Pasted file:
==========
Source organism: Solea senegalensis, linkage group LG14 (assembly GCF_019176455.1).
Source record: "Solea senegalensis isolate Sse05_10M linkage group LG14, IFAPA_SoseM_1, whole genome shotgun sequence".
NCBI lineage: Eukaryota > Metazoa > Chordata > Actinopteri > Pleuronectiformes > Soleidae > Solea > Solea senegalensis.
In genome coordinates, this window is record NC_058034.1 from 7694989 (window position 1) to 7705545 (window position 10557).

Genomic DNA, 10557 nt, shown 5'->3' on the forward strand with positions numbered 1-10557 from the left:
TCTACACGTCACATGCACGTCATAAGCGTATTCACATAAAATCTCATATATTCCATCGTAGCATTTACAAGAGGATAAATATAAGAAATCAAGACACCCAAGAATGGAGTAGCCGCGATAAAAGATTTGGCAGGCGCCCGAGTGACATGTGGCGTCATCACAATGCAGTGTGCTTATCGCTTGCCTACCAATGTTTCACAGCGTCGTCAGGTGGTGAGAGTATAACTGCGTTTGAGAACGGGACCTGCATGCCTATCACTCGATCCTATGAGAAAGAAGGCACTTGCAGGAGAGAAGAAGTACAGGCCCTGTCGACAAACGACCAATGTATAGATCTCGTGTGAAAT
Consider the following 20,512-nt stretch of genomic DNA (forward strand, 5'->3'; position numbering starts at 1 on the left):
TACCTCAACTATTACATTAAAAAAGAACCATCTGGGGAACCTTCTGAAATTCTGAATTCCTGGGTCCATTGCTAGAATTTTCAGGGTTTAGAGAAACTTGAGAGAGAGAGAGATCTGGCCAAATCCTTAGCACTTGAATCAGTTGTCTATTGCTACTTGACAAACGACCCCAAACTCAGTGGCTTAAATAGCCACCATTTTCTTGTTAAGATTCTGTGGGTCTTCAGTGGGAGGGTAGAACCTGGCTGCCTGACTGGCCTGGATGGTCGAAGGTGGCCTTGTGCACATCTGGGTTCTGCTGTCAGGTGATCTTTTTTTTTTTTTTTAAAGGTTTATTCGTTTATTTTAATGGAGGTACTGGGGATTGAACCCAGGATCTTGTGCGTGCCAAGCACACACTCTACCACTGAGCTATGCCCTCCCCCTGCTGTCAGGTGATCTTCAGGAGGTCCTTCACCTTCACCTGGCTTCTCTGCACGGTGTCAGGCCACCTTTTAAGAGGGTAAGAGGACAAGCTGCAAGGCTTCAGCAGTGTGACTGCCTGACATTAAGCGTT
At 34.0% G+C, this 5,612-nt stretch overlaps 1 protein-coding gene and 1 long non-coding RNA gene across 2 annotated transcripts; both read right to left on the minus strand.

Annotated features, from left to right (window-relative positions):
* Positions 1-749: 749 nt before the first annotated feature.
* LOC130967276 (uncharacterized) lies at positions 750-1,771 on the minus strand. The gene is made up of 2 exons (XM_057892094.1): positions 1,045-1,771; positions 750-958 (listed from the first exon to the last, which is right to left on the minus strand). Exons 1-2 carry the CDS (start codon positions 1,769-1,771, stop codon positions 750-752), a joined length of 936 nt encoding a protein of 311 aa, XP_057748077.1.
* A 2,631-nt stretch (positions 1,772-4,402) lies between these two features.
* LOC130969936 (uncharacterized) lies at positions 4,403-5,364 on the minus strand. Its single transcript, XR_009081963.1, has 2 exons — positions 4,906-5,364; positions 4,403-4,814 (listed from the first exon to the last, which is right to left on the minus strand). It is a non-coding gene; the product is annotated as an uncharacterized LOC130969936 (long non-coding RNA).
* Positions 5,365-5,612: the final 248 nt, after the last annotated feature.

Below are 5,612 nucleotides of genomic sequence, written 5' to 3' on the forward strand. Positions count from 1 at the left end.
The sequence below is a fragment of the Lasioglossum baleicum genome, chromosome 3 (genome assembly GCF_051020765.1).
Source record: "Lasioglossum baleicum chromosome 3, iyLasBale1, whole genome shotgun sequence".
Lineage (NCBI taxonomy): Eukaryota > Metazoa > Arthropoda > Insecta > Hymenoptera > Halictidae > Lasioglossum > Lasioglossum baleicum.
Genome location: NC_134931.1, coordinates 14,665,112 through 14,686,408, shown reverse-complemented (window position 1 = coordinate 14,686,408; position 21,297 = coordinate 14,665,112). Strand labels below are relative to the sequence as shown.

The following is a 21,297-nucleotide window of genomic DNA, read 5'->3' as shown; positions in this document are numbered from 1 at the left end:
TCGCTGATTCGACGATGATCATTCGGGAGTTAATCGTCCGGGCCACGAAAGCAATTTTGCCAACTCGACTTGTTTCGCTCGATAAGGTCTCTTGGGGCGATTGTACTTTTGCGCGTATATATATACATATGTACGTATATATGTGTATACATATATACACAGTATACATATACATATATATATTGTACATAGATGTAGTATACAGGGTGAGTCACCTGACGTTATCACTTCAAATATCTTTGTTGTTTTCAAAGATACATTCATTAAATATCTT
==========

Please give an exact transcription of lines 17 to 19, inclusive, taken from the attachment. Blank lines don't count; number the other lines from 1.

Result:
The sequence below is a fragment of the Lasioglossum baleicum genome, chromosome 3 (genome assembly GCF_051020765.1).
Source record: "Lasioglossum baleicum chromosome 3, iyLasBale1, whole genome shotgun sequence".
Lineage (NCBI taxonomy): Eukaryota > Metazoa > Arthropoda > Insecta > Hymenoptera > Halictidae > Lasioglossum > Lasioglossum baleicum.